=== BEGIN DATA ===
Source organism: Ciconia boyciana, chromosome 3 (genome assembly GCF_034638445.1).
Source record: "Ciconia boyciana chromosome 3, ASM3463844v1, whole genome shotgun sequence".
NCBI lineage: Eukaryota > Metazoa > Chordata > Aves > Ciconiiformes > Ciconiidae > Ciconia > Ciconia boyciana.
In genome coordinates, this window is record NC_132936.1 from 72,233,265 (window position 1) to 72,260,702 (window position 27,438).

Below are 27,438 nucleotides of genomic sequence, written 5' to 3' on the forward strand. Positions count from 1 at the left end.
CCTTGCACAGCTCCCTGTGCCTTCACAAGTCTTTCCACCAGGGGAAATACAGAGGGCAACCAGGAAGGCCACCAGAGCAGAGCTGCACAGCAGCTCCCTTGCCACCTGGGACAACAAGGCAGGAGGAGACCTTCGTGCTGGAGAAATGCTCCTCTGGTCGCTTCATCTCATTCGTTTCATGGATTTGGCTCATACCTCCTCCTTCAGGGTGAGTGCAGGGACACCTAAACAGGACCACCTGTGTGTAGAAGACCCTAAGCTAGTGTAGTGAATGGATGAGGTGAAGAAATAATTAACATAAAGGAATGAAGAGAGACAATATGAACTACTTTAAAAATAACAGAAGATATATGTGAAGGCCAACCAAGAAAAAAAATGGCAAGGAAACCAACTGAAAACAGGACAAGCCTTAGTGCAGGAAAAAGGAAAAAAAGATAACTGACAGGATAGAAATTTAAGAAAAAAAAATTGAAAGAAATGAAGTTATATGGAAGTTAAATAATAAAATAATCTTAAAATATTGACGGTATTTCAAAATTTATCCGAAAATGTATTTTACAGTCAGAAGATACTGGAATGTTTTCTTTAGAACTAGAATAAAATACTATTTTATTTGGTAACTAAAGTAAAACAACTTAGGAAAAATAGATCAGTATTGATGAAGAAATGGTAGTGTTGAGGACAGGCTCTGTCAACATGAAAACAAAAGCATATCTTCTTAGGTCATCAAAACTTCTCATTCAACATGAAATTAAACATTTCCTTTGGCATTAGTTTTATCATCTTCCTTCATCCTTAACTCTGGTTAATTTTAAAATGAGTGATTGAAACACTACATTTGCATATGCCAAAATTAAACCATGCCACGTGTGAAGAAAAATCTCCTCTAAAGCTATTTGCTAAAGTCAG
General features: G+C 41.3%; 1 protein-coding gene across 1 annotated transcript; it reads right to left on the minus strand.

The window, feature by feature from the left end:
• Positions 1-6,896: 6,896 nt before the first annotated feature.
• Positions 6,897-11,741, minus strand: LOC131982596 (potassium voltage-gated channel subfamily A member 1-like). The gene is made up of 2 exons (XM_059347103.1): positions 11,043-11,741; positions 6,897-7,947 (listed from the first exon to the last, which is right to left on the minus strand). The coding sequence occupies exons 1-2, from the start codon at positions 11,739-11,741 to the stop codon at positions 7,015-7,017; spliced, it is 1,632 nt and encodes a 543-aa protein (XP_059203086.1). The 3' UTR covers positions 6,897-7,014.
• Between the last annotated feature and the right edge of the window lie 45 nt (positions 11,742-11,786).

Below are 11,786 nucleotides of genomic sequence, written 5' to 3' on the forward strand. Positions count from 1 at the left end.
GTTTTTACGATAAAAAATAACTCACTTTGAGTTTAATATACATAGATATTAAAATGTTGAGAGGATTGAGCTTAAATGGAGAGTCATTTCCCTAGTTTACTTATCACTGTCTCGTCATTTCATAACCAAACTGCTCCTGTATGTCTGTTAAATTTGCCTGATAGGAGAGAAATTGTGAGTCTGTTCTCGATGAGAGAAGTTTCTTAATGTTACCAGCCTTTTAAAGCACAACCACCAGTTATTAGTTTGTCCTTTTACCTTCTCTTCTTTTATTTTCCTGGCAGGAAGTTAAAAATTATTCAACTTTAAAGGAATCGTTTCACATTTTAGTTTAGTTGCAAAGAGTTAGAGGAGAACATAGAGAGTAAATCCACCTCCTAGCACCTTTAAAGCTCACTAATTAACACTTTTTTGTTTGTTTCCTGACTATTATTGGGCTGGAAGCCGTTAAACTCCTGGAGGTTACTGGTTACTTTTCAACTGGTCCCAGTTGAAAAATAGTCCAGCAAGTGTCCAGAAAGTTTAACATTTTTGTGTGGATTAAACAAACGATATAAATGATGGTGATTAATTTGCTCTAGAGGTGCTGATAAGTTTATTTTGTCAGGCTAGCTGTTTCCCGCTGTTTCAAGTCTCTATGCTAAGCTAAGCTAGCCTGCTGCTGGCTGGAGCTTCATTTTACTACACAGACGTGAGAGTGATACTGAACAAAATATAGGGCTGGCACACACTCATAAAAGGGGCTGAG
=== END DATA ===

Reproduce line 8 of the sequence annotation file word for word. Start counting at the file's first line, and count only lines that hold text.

The window, feature by feature from the left end: